Ad Majorem Dei Gloriam

Essential thinking for reading Catholics.

Tuesday, January 25, 2005

God and cars, Part 1

Now, I was thinking about God and cars (I have deep meditations about this sort of stuff) and I was thinking about Porsches, because they had been in one of the industry publications I get. The best selling Porsche 911 of 2004 is one called the Carrera 4S Convertible. Hold that thought, OK?

When you think of Porsches, you think--unless you are deeply maladjusted--of sports cars and races and that sorta stuff. And a sports car has a specific purpose: to run races. Now in the case of Porsches, the car you want for this activity is the GT3. The GT3, however, is not a particularly popular seller though. It's the cheapest Porsche, so that's a bit puzzling. It's also the fastest, so that's puzzling too. So why is it the least popular? Well, it doesn't have electronic this, electric that, a top that comes off, a cushy suspension, power steering, power brakes, soundproofing etc. Most people seem to want all this "stuff" on their Porsche even if it makes the car less and less adept at what the car's intended purpose (or "end," to quote the Baltimore Catechism) is.

We are like that. We overload ourselves with things which have merit in OUR (i.e., human and imperfect) eyes, but will not only not help us, but actually hinder us in performing according to our purpose.

One such aspect of our purpose as human beings is to extend God's forgiveness to others. I was thinking about this as I was driving back from Palm Beach. I had to discipline my oldest son for being egregiously lackadaisical in his homework tasks, but I held no grudge against him. He has/had to learn to do his homework, not forget his books, etc., etc., so it wasn't a function of my being angry with him. In that sense, I forgave him, even as I was disciplining him. So, if we're called to love (and therefore, to forgive) why is it usually so bloody hard, but not in the case of a dad forgiving his son? Then it hit me. Because I love my son unconditionally. And true love, the love of Christ, the love to which we are called must be unconditional love. Anything that is not unconditional is "like" not "love."


That's why Scripture runs riot with things such as "Love thy neighbor" and not "Like thy neighbor." If we have a reason or condition attached to our love, we will eventually lose that love, because that love is dependent on something else.

If we love Person X because he is really funny or Person Y because she is really pretty, then that love is doomed to fail, because X may get dull and boring in old age, and Y will get all wrinkled and grizzled one day. Perhaps that's why so many marriages turn into smoldering heaps of debris. (In my own case, I can testify that love is blind, but marriage is an eye-opener) God wants us to love unconditionally, like He loves us unconditionally. This doesn't mean people should be shielded from consequences to their actions, but that even as we are being corrected, we are being loved unconditionally. I didn't understand this until I became someone's dad and had someone whom I love NO MATTER WHAT. To think God's love for me is eleventy gazillion times more intense, and far less earned than my love for my son, is humbling in the extreme.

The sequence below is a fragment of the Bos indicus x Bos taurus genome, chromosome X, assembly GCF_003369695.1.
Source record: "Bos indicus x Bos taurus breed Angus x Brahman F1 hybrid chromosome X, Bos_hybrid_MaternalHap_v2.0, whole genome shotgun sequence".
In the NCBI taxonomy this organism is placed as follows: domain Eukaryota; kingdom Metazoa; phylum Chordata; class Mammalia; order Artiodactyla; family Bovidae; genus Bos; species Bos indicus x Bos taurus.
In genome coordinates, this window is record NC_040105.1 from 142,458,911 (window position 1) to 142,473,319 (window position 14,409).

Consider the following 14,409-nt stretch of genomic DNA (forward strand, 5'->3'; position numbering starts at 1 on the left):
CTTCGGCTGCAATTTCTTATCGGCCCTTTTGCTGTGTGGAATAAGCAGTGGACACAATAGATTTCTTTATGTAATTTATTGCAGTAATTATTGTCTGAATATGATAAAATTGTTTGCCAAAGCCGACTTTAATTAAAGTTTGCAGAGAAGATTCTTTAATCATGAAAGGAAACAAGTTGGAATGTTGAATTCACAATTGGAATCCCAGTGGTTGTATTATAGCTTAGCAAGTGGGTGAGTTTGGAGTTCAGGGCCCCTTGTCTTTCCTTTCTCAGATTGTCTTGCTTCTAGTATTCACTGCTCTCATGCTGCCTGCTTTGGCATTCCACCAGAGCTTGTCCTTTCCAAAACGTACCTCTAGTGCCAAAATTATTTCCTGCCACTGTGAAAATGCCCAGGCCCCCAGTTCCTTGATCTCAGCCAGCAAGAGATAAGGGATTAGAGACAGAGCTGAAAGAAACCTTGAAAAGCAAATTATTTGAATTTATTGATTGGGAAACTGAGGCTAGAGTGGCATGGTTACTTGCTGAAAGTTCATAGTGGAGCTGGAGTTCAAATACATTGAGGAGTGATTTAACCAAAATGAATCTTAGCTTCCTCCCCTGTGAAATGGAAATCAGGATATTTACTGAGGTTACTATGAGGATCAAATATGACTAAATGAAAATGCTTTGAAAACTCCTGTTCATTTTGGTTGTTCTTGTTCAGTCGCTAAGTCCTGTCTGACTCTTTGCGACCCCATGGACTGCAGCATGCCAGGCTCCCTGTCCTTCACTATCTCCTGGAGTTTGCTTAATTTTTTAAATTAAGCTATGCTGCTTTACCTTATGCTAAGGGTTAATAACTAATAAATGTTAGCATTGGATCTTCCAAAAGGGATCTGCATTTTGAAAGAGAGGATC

A useful way to look at God would be as pure, concentrated love. And God's love is so great and powerful it automatically responds to our faith in Him. This is the central message, to me, of the story of the woman with a hemorrhage. She touched Jesus--in faith, as Sr. Lourdes noted--and He felt the power go out of him. Jesus didn't think to Himself "Ah, someone has touched the hem in faith. Perhaps I should send a little zap of power at her, yeah, that'd be nice." No, nononononono. The action of faith causes an automatic reaction. God's love is so incomprehensibly great and vast and strong that it responds automatically to our faith...and our faith alone. In St. Mark's Gospel (6:1-6) we see how a lack of faith impedes Jesus. Had the woman touched Jesus, instead of in faith, just to say "Ooh. Nice raiments. What is this? Flax? Where did you get this? My husband's birthday is coming up...do You know if these go on clearance?"

God has chosen to respond to us, but not to cram his love, forgiveness, healing or mercy down our individual or collective throats. You'll never read in Scripture: "The Lord saith unto them 'Sit thee down, you oaf, and lay still for I shall cleanse thee of...Sit down! Quit thy wriggling! Bartholomew, Simon Peter...hold thee this Jebusite down, whilst I show him abundant mercy. Sheesh.' and thus, Jesus smote the thrashing man and he was healed."

Scripture, rather, is shot through with instances where someone's faith has saved them or, better yet, made them whole.

The core of all this, and where practical Christianity announces itself, is in that indisputable fact we must learn, as a spiritual habit, to show God faith. In a certain way, this means to trust God, but that means to trust His mercy, His message, His salvation, His sacrifice, His endless love for us.

Even me, and I'm a sinful twerp.

Don't get too excited.

I just got here, and you seem to be expecting an awful lot.